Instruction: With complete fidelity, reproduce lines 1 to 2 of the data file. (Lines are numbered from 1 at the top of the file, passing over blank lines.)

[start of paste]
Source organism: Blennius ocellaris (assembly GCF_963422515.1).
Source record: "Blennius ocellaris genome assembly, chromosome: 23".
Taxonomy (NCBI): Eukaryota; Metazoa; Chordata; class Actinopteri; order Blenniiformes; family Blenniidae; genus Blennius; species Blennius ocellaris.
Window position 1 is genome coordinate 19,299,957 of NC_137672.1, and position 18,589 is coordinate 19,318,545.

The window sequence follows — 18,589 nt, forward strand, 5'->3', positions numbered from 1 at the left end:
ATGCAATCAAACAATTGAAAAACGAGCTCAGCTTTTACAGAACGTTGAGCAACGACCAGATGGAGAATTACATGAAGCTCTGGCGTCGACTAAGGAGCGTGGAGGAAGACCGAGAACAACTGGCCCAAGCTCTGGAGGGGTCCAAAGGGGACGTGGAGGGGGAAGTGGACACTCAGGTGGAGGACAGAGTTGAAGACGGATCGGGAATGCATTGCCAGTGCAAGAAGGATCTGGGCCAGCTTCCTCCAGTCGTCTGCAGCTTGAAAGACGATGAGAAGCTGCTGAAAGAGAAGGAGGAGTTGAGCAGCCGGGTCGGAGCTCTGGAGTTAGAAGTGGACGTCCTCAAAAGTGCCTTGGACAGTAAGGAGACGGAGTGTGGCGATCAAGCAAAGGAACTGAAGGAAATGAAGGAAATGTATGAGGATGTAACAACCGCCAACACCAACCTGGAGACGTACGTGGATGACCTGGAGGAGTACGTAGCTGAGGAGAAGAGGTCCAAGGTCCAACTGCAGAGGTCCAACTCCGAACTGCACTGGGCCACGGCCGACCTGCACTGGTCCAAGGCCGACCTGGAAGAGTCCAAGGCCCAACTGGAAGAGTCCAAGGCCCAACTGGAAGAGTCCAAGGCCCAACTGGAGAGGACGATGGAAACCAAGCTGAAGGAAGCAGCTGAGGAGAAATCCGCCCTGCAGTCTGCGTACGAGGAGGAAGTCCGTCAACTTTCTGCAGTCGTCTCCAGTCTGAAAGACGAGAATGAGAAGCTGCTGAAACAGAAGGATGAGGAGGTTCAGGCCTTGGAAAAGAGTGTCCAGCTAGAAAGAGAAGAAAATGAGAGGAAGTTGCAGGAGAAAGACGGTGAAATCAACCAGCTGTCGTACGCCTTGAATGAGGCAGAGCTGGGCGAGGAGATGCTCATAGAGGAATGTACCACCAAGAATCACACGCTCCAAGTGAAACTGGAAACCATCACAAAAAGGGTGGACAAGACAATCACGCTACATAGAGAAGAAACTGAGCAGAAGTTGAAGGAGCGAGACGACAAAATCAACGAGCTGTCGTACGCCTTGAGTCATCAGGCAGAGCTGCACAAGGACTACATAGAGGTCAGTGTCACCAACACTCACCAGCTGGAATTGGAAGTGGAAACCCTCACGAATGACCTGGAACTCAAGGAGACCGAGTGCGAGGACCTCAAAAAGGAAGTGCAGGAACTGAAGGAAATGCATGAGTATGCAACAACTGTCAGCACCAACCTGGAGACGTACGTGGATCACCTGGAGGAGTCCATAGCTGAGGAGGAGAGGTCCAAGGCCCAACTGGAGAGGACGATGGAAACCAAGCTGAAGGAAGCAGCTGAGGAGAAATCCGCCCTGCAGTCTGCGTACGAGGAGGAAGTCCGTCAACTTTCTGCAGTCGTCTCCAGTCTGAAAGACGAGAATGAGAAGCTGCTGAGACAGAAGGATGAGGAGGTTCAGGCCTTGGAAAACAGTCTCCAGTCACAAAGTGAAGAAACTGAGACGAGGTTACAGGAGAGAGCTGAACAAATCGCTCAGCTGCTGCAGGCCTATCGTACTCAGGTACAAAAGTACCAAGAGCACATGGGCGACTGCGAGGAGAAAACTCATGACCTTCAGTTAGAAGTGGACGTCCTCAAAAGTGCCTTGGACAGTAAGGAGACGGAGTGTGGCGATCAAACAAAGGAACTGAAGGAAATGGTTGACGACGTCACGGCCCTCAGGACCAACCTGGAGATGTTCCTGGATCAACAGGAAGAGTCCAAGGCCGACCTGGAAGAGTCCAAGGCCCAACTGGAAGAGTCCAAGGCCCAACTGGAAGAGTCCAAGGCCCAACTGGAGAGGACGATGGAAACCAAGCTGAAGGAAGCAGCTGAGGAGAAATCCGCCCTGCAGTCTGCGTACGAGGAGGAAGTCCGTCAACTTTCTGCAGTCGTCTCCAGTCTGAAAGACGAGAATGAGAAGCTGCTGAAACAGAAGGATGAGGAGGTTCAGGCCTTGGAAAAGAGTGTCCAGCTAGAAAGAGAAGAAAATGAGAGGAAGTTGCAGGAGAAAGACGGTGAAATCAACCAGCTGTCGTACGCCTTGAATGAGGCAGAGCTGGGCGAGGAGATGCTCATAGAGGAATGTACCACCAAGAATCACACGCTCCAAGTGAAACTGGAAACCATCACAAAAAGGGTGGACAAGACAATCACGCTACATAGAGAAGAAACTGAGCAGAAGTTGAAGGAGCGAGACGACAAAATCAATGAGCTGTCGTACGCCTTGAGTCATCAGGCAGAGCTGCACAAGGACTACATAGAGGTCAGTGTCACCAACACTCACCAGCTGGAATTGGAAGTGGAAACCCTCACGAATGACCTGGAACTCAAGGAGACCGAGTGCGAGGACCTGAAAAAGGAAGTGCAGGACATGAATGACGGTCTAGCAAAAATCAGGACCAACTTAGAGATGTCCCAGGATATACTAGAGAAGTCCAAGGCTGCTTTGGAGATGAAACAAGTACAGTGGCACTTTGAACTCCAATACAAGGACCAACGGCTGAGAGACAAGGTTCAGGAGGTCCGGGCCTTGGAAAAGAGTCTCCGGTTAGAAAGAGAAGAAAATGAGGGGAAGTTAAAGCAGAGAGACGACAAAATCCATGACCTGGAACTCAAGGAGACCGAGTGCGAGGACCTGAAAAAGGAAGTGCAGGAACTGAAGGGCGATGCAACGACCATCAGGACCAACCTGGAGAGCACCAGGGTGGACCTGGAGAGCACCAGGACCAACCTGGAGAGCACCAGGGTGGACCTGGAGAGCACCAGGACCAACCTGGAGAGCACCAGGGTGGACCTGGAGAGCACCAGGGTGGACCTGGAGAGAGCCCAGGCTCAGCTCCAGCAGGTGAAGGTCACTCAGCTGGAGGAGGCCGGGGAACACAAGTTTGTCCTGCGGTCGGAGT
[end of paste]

Source organism: Blennius ocellaris (assembly GCF_963422515.1).
Source record: "Blennius ocellaris genome assembly, chromosome: 23".